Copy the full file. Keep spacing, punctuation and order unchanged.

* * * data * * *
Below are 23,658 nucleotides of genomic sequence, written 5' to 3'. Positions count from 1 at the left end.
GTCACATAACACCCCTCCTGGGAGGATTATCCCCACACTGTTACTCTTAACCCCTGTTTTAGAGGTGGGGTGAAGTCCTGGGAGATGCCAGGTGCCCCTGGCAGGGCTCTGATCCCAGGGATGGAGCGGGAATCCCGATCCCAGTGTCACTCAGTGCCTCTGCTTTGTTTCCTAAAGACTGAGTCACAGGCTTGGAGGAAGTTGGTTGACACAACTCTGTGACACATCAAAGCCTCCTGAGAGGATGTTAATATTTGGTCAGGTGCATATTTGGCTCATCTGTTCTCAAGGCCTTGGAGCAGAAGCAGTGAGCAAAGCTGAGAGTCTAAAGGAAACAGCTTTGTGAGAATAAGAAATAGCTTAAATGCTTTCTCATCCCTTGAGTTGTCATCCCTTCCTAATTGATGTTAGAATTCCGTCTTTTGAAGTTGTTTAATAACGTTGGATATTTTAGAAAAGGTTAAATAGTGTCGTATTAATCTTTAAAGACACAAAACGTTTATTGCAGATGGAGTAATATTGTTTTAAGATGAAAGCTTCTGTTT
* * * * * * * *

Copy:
Below are 23,658 nucleotides of genomic sequence, written 5' to 3'. Positions count from 1 at the left end.
GTCACATAACACCCCTCCTGGGAGGATTATCCCCACACTGTTACTCTTAACCCCTGTTTTAGAGGTGGGGTGAAGTCCTGGGAGATGCCAGGTGCCCCTGGCAGGGCTCTGATCCCAGGGATGGAGCGGGAATCCCGATCCCAGTGTCACTCAGTGCCTCTGCTTTGTTTCCTAAAGACTGAGTCACAGGCTTGGAGGAAGTTGGTTGACACAACTCTGTGACACATCAAAGCCTCCTGAGAGGATGTTAATATTTGGTCAGGTGCATATTTGGCTCATCTGTTCTCAAGGCCTTGGAGCAGAAGCAGTGAGCAAAGCTGAGAGTCTAAAGGAAACAGCTTTGTGAGAATAAGAAATAGCTTAAATGCTTTCTCATCCCTTGAGTTGTCATCCCTTCCTAATTGATGTTAGAATTCCGTCTTTTGAAGTTGTTTAATAACGTTGGATATTTTAGAAAAGGTTAAATAGTGTCGTATTAATCTTTAAAGACACAAAACGTTTATTGCAGATGGAGTAATATTGTTTTAAGATGAAAGCTTCTGTTT